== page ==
Contributor / Bruce Carruthers
Government,Institutions and Context,Legal Guarantees,Reputation Management,Social Psychology,Vulnerability
As a social scientist, I’m very interested in trust as it concerns people because really society, human cooperation, human coordination, all of the activities that we do together, really depend on trust.
And you might kind of wonder, well, trust sounds a bit like faith? You know, we’re just going to take people on faith.
And don’t we have a bunch of ways of coordinating our activity and making sure that the left hand knows what the right hand is doing, and I can figure out what’s going on vis-a-vis my employer or all the people that I interact with — and don’t we have a bunch of formal coordination devices like contracts or instructions or standard operating procedures?
Why aren’t those good enough? Why do we have to go beyond that and trust people? And there’s a couple of reasons for this. And one of them is that, as wonderful as these formal devices are, they really do have limits.
And one of the reasons is that contracts and other instructions, lists, standard operating procedures, all of these devices — they’re always incomplete; that is, the world is more complicated and unpredictable than we can anticipate.
And so, stuff will happen that will effect whatever it is you’re doing with these other people. It will have an impact on your ability to execute whatever it is you’re trying to do, and it’s not going to be in the contract what’s up.
You might think to yourself, “Well, maybe trust isn’t such an issue if we go to the marketplace.” Let’s think about markets and capitalism and self-interest and competition — maybe that’s a world in which contracts and other formal devices will be sufficient.
And once you’ve got an airtight contract, you don’t have to worry about the personal character or the trustworthiness of the people you’re dealing with, because you’ve got a good contract and you hired a good lawyer.
So, the most famous person who thought about this sphere, of course, was Adam Smith in his famous book The Wealth of Nations, which really did talk about the virtues of capitalist production and competitive markets and so forth.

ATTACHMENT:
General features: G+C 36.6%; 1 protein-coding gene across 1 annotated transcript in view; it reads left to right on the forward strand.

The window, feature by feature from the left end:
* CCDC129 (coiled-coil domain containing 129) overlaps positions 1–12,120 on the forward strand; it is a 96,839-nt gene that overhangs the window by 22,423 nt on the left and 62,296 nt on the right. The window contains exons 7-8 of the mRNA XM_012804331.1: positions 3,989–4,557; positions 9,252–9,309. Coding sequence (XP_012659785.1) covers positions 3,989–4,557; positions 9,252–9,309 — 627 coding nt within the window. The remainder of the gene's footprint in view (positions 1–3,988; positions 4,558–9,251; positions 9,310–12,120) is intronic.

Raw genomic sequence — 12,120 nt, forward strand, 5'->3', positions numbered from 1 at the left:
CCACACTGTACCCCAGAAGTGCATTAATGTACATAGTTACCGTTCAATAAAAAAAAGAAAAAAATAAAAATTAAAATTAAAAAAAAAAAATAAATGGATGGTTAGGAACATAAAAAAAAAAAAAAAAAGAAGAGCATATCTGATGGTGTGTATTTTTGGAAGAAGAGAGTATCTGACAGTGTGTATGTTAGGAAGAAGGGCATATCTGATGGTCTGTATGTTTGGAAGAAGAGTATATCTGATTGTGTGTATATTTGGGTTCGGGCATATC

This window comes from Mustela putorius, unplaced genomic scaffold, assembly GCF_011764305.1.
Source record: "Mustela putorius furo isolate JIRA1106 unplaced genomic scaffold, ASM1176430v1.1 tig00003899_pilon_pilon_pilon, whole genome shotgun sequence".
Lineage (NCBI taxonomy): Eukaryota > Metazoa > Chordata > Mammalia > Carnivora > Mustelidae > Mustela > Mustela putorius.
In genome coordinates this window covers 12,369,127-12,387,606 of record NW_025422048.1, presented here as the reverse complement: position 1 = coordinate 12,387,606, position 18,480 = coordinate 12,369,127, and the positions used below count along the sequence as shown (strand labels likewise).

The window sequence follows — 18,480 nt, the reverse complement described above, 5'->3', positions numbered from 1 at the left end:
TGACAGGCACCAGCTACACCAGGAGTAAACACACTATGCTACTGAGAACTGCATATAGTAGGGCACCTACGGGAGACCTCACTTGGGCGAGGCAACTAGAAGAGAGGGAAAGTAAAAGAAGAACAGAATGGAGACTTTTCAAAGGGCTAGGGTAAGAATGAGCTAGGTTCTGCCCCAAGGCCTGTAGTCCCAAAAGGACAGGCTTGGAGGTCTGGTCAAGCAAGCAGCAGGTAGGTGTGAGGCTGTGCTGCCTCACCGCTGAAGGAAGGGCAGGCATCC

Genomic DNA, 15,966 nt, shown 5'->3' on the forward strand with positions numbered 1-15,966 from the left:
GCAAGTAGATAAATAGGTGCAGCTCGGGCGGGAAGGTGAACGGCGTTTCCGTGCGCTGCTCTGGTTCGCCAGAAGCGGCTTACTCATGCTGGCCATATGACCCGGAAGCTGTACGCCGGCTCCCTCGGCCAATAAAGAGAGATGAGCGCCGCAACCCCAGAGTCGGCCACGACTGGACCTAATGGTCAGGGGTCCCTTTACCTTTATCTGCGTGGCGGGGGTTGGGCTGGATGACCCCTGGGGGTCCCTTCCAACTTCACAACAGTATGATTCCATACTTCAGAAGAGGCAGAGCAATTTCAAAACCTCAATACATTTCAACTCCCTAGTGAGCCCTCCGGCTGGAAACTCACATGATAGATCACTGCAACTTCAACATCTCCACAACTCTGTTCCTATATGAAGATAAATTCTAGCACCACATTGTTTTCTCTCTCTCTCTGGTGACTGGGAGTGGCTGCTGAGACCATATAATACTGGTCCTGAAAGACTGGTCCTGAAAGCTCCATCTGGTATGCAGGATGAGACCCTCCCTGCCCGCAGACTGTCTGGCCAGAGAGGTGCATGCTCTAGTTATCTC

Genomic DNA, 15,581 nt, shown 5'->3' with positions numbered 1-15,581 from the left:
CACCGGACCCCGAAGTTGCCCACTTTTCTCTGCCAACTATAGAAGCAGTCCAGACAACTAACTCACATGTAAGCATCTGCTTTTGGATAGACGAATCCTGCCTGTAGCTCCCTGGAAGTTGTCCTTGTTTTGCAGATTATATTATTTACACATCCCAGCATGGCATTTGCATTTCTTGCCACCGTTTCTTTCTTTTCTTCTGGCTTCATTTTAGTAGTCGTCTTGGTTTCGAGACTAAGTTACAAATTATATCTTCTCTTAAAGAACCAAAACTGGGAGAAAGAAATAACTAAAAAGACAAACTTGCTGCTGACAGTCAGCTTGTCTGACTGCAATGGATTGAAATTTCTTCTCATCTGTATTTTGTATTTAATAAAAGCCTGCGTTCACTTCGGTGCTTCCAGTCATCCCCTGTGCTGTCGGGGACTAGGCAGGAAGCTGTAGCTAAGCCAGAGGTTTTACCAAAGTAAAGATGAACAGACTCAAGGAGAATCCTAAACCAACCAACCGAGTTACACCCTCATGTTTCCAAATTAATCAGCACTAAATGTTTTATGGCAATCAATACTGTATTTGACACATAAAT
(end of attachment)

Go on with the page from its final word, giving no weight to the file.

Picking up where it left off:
And I think it’s very telling that before he wrote The Wealth of Nations, Adam Smith wrote a book on The Theory of Moral Sentiments.
And in this previous book, he posited that people are linked through strong bonds of sympathy and empathy and trust, and that on top of this, we’re able to have markets and capitalism and all that kind of fun stuff.
It was clear to me (and I think clear to Smith) that some measure of some baseline, some foundation of trust is very important even in social settings where we might think that the issue of trust can be solved or avoided.
You might want to ask, when does trust arise? I’ve talked about it as kind of ever-present — it’s all over the place. But really, there’s two elements that drive trust situations.
One of them is uncertainty, and the other is vulnerability — that is, people are uncertain about what others are going to do (they don’t know what’s going to happen in the future), and they’re vulnerable to what those other people do to the extent that their interests and those other people’s actions are intertwined.
So, the trick for dealing with a trust situation is really addressing these two key elements: either trying to deal with uncertainty by acquiring more information and learning (or trying to figure out) what is likely to happen in the future.
…Or by managing your vulnerabilities and thinking about ways to mitigate or reduce the impact (or the potential harm) that others’ actions, future actions, could have on your interests.
So, this kind of sets up a generic recipe book for how to deal with trust situations. How do people trust?
People rely on a lot of heuristics, rules of thumb, to decide who is trustworthy and who is not, and that distinction is really important because you can’t go through the world trusting everyone, and you can’t function in the world if you trust no one.
And so, what you have to do at the simplest level, is kind of put everyone into two bins: there’s people that are trustworthy; there is people who are not. And you want to be able to trust the trustworthy and avoid those who are not trustworthy
I’m going to offer a couple of distinctions that help clarify the discussion of trust. And one of them is the difference between trust and trustworthiness. And this really speaks to who is doing the trusting and who is being trusted.
One party trusts the other, and the other party may or may not be trustworthy — that is, they deserve the trust. But someone who is trustworthy may not be trusted, and someone who is trusting may end up trusting someone who is not trustworthy.
So, these two things have to be kept separate. Another distinction is the distinction between generalized and relational trust.
Generalized trust really speaks to the question of how you deal with strangers. Do you trust abstract institutions? Do you trust the average citizen that you might run into on the street?
That kind of a thing — where you’re really dealing with someone with whom you have no relationship and about whom you have no prior information. What kind of ambient or generic level of trust do you have?
Relational trust is, what happens after you start to get to know someone? What happens after you start to develop a social relationship?
You have a history together; you have contracts; you have prior transactions. That is a very particular and non-anonymous form of trust, and it is really driven by the nature of the interaction that you have with that individual.